longfenglimAt that time, the Mahometans were split fighting amongst themselves, and, while some have attempted to attack the Byzantine Empire, they were, on the whole, more busy trying to kill each other, the Sunnis killing the Shias, this Kingdom trying to conquer that Kingdom, if anything, the Crusade hasten the death of Byzantium, not only did they manage to unite the Mahometan in their hatred of the Latins, but they also managed to sake Constantinople, a regrettable affair, and weaken it by having it support the influx of Latin troops with food and other necessities.


Looking at the way Muslims expanded in the maps above, it's apparent that Muslims wished to spread the borders of Islam by conquest. As for the Crusades hastening the death of Byzantium, I'd like to respectfully disagree. The above mentioned disgraceful Fourth Crusade occurred during the years 1202 – 1204. The seventh and last crusade, led by St. Louis IX of France, occurred from 1248-1250. The capital city of Constantinople was effectively cut off from Europe around 1359 (109 years later) and fell in 1534 (284 years later). So, I think that they likely helped the corrupt Byzantine Empire survive a little bit longer. If they had been detrimental to Byzantium's existence, the empire would have fallen much sooner. At least, the Crusades certainly distracted the Seljuk Turks from the conquest of Byzantium, which they were in the process of assimilating into their empire before the First Crusade occurred.

As for the Crusades making Muslims hate Europeans more, that's true. But, even if Muslims didn't hate them, they still would have waged war against them.


Canute wrote:

Yes, Europe has had a history of Anti-Semitism ever since some Vikings responded at the end of Passion narrative that they should "destroy that people which had killed so great and honorable a man!" But, this is not the understanding of the Church. And the treatment of the Jews tended to vary by country. For example, England was always very just in its treatment of Jews save during the hysteria of the Black Plague.



longfenglimEngland also expelled the Jews during Edward the First, and only welcomed them back much latter, in Sixteen Fifty Six, about several Centuries, which is probably why they were ‘tolerant’, they had no Jews, at least no Public Jews, to persecute. They were chased about Germany, and eventually settled in Poland, which, for that time, was tolerant. Priest perpetuate the myth that all Jews were the murderers of Christ, and that his blood is ‘upon them’, which have been continually used to justify pogroms. Spain forced them to convert, or leave- failing in either of those two option, they would murder them. It wasn’t limited to the Northmen, France, for example, and Italy, German, and all these nations, while they have had a portion of their land inhabited by Northmen, Normandy comes to mind, most of their land were not conquered by the Vikings. It is not limited to Vikings, it is a European pandemic.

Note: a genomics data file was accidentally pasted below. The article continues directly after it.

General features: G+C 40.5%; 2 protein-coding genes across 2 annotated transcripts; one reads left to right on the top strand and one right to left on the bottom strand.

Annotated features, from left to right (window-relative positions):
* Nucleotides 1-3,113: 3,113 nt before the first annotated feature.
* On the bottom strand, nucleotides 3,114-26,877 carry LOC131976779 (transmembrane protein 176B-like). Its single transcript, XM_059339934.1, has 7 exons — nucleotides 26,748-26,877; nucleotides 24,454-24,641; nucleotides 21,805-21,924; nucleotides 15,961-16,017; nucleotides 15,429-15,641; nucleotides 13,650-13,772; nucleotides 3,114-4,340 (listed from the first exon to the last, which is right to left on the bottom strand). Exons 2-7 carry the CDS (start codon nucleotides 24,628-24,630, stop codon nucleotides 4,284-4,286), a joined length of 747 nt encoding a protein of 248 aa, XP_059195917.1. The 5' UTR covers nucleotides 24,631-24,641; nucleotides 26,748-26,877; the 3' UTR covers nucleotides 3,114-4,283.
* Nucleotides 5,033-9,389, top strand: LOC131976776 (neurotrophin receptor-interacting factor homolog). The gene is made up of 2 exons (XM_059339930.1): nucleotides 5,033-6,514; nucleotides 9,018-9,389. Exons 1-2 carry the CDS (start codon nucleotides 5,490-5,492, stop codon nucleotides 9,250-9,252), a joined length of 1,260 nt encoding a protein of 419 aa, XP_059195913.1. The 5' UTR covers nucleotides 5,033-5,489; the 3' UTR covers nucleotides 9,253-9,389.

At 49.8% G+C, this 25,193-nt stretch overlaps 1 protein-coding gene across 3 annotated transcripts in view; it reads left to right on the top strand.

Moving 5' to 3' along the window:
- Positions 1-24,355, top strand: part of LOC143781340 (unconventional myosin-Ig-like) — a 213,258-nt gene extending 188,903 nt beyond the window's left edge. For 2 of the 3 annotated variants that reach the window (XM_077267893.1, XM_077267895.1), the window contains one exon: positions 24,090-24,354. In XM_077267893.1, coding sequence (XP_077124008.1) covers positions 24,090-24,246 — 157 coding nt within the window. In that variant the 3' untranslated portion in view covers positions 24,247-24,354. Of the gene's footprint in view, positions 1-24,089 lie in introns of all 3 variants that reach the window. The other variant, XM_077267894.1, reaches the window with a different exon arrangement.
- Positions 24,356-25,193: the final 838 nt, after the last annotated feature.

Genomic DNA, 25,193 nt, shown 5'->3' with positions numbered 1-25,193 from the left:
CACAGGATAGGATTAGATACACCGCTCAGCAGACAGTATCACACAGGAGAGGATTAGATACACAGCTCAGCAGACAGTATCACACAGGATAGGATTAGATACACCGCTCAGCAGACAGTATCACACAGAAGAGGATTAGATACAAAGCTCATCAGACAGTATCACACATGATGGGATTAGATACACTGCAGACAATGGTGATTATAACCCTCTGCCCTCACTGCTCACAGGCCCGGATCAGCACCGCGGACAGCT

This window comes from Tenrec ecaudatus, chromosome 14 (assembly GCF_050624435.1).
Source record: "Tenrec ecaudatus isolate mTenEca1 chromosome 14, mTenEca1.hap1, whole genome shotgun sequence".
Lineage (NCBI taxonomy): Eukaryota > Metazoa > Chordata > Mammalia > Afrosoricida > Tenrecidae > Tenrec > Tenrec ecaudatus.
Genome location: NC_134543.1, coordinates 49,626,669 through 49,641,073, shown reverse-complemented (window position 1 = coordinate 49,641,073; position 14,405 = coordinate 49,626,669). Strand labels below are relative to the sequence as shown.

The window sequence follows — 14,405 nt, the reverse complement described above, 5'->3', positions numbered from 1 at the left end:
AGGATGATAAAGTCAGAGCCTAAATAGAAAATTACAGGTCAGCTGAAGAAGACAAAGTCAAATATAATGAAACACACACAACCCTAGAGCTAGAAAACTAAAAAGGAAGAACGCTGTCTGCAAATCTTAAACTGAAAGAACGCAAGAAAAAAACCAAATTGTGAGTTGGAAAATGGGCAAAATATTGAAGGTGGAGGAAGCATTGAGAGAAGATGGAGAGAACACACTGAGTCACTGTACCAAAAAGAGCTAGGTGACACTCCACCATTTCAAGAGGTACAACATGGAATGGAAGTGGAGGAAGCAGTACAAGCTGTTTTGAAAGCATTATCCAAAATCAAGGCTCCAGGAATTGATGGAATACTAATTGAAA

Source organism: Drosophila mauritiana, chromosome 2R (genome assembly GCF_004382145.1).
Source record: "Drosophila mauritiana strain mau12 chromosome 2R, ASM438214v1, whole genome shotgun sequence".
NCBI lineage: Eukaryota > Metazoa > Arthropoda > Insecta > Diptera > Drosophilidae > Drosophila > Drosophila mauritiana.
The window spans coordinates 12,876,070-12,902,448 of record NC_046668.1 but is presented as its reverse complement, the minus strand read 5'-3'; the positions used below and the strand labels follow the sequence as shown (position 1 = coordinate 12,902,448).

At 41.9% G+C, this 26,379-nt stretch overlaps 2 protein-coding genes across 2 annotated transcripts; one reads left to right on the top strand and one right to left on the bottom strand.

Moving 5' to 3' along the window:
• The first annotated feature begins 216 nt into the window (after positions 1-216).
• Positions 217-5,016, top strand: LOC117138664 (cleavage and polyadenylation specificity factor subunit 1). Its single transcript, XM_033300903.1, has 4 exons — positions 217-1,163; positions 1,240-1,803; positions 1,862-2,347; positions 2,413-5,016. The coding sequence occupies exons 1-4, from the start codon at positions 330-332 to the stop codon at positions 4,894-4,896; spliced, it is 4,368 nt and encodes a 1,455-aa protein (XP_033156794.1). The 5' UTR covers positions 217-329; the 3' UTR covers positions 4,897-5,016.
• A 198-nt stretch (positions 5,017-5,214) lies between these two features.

To tell the truth, I don't want to defend European anti-Semitism. But, I wouldn't blame priests for this. Even if you find sermons saying that the Jews killed Christ, strictly speaking about Good Friday and the machinations of the Sanhedrin, it's completely true. If the Jews did not hand Jesus over to Pilate and insist on His death, the Romans would not have executed Him. But, what a priest would prefer to emphasize to his congregation is how they—through their sins—caused Christ's death. Looking at the Passion in that manner produces repentance. Looking at it from the perspective of it only being the Jews' fault only produces prejudice, which is not only useless but detrimental to a person's soul. No good priest would give a sermon for the purpose of inspiring hatred for another group of people!


Canute wrote:

It was not the Jews who killed Christ, but I who killed Christ, and so has every man born under original sin. That is the understanding of the Church. As far as it knows, only St. Mary is exempt from this charge. Indeed, Christ could have redeemed us all with a word, but he chose instead to propitiate God's justice by the shedding of His blood. How much more valuable is it for us to see the very evil of sin by seeing what it cost the innocent, all-Holy Son of God! Don't forget that the fact that He would become a victim for our sins was foreshadowed in the Old Testament by all those spotless lambs offered up as holocausts. His Sacred Passion and Death was the most edifying way he could atone for our sins, because it showed us the greatness of His Love, actually cost Him something, and motivates us to avoid sin and follow His commandments.




He missed one form of repentance: capital punishment. People sometimes don't think of this as a way to atone, because one doesn't live afterwards, which makes it the greatest penance possible. St. Joseph Cafasso, who was famed for helping condemned men, would console these men with the thought that a shameful death was the greatest penance anyone could undertake (to assure the most distraught, he even gave them messages to bring to God, saying that they would be sure to enter heaven immediately), and they died so happily that some of the executioners said: “With Don Cafasso present, death is no longer death, but a comfort, a joy, and a pleasure.”

Jesus died for all sins, including the most horrible you can imagine. The only way to atone for such a crime is through capital punishment. Some people would even add being tortured to death. Wishing to suffer even in the place of the worst sinners, Jesus was beaten constantly, had His flesh torn up by scourges, had a painful crown piercing His head, was forced to carry the instrument of His own execution, had His limbs dislocated, was nailed to two wooden planks as if He were an inanimate object, and for His last three hours submitted to cruel mockery by the bystanders.